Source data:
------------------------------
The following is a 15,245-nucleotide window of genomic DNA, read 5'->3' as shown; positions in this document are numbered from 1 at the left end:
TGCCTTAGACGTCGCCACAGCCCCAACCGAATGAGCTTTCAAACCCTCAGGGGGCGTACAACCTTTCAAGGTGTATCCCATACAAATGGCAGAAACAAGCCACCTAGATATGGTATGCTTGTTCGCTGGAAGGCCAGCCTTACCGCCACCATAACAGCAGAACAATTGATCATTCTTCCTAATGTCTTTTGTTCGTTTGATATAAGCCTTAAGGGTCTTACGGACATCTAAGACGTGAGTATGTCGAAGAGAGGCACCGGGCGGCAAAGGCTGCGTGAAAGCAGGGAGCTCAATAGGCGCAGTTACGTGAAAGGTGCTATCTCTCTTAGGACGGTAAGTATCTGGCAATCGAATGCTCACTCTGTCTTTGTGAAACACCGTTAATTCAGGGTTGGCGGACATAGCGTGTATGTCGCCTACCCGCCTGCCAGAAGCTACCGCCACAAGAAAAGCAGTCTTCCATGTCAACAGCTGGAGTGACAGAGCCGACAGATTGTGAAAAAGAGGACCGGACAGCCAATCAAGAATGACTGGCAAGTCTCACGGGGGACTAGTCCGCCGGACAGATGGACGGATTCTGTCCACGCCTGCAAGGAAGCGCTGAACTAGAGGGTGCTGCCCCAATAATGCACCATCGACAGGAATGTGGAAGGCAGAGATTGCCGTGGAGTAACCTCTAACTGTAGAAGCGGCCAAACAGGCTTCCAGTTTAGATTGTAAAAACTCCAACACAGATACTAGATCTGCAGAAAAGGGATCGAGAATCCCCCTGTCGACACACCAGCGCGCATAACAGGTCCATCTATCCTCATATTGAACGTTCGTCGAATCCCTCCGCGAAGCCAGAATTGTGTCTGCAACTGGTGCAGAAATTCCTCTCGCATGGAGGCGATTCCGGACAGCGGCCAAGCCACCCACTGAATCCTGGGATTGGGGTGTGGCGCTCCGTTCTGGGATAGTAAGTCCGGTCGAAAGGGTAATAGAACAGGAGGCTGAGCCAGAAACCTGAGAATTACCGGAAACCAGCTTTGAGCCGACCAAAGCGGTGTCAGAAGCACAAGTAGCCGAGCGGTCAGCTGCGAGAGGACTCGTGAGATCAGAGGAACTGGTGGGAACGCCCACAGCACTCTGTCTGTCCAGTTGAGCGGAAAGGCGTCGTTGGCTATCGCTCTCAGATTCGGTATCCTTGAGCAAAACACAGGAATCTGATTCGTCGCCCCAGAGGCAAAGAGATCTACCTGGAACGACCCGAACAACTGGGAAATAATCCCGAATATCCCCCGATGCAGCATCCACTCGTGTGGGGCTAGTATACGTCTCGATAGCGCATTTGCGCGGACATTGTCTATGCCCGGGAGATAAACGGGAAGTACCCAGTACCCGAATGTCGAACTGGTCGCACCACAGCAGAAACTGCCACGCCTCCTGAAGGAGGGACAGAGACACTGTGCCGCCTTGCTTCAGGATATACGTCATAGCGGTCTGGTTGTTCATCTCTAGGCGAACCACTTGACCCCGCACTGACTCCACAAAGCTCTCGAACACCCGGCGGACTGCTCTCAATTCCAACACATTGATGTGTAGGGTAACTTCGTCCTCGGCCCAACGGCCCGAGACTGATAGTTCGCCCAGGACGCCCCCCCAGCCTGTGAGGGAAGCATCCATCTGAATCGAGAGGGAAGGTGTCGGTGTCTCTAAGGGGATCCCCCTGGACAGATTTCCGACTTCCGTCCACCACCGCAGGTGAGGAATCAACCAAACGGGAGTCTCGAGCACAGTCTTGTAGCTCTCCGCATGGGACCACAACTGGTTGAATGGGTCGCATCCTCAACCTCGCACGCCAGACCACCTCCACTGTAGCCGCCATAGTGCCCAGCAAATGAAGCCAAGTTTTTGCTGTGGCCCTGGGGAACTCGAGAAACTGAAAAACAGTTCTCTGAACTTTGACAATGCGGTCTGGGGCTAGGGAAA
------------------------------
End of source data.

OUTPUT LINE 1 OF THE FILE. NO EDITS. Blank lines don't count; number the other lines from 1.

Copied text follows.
The following is a 15,245-nucleotide window of genomic DNA, read 5'->3' as shown; positions in this document are numbered from 1 at the left end: